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Toward a Precision Medicine Approach to Deep Brain Stimulation

Key findings

  • Applying machine learning to analyzing intracranial signals might revolutionize adaptive deep brain stimulation by personalizing therapy to patients' specific symptoms and behaviors
  • This study examined patient-specific, machine learning–based models for analyzing movement during invasive neurophysiology based on both the frequency and spatial dimensions of recorded brain activity in 11 patients with Parkinson's disease
  • Adding spatial information extracted from multichannel recordings to machine learning models showed potential to improve movement decoding compared to a single-channel approach
  • Some brain maps were similar across patients, but each patient had their own spatial map at each frequency band
  • For the development of clinically useful brain–computer interfaces, individualized assessment of features and model performance will be required

Continuous high-frequency deep brain stimulation (DBS) improves motor symptoms of Parkinson's disease, but side effects such as dysarthria and dyskinesia can complicate treatment. Closed-loop DBS, also called adaptive DBS, is guided by the patient's individual electroclinical state and might minimize side effects by reducing the amount of unnecessary stimulation delivered to the brain.

Adaptive DBS devices are invasive brain–computer interfaces in which computer algorithms informed by brain signals adapt the amount of stimulation. A current effort in the field is to augment adaptive DBS with machine learning—for example, use it for movement decoding (analyzing movement-related oscillations on recordings)—thereby refining brain stimulation.

Now, researchers at Massachusetts General Hospital have shown movement decoding could be improved by the use of spatial information and multimodal brain recordings. Victoria Peterson, PhD, of the Department of Neurosurgery, Mark Richardson, MD, PhD, director of the Functional Neurosurgery Program, and colleagues explain in Experimental Neurology.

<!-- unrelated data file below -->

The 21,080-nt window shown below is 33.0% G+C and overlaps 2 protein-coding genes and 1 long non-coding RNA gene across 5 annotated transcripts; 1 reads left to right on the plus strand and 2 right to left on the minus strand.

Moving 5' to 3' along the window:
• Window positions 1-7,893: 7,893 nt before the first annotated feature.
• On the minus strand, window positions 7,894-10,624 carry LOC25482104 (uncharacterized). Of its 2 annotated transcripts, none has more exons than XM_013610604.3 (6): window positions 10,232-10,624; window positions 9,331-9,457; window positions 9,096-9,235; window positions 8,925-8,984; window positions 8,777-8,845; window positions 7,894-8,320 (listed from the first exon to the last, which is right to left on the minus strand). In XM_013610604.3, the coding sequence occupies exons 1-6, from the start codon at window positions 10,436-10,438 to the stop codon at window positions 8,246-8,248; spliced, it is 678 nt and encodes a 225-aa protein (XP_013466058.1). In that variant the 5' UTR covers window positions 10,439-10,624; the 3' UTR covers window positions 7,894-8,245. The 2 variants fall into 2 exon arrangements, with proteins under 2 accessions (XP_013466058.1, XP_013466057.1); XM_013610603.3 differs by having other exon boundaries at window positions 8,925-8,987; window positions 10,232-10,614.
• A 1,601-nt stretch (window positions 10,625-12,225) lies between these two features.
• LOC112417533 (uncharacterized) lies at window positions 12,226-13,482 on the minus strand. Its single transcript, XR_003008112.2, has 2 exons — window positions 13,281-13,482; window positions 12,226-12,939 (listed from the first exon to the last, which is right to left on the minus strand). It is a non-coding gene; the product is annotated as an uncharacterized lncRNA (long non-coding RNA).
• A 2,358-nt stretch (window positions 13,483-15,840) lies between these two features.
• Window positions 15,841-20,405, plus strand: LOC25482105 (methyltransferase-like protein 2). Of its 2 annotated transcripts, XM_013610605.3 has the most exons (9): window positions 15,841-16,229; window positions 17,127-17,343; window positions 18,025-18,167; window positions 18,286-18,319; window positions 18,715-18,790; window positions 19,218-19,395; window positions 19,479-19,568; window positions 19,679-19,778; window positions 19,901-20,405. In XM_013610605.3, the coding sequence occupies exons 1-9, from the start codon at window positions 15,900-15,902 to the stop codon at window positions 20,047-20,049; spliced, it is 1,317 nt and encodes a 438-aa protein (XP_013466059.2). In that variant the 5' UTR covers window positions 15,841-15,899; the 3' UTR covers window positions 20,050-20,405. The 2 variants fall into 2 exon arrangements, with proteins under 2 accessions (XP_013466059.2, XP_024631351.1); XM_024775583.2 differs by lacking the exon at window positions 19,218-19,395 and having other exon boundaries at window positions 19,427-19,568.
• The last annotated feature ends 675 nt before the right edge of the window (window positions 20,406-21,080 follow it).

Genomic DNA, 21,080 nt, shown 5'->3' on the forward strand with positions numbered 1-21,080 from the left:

Most models for movement decoding in the context of adaptive DBS are based on single-channel frequency domain features. That strategy disregards the spatial information available in multichannel recordings. This study examined whether considering both multichannel and multiple-site recordings could better correlate the neural source with a movement task.


The dataset used in the study was described in a previously published Brain paper. It comprised subthalamic nucleus local field potentials (STN-LFPs) and subdural electrocorticography recordings simultaneously acquired from 11 patients with Parkinson's disease as they underwent awake DBS implantation. Patients were asked to press a hand-grip force transducer with either their right or left hand after a visual cue appeared.

The researchers constructed patient-specific, supervised machine learning–based neural decoding models that were based on both the frequency and spatial dimensions of the recorded brain activity.

They compared this spatio-spectral approach to a single-channel approach. They also compared decoding models trained on the combination of electrocorticographic and STN-LFP recordings with models trained only on electrocorticography.


The principal findings were that:

  • Intracranial spatial information can be added to models from improving movement decoding
  • Machine learning models based on multichannel recordings showed potential to improve movement decoding compared to a single-channel approach
  • Electrocorticography was superior to STN-LFPs for movement decoding, and there was no gain when adding STN-LFP features to electrocorticographic features
  • Although some brain maps were similar across patients, each patient had their own spatial map at each frequency band

Guidance for Future Development Efforts

Cross-patient movement decoding would be useful for "out-of-the-box" use of machine learning–based brain–computer interfaces. However, this study emphasizes that spatio-spectral patterns are individualized, which will make cross-patient implementation difficult.

Combining two recording modalities will improve both the decoding capacity of the model and model robustness in some cases. Still, individual assessment of features and model performance will be required for optimal decoding.

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Massachusetts General Hospital is launching a trial of a therapeutic enzyme for Parkinson's disease using intraoperative MRI for more accurate drug delivery in the brain.


Mark Richardson, MD, PhD, director of the Functional Neurosurgery Program in the Department of Neurosurgery at Massachusetts General Hospital, talks about his collaboration with MIT. Researchers from both institutions will create an information warehouse to advance data science.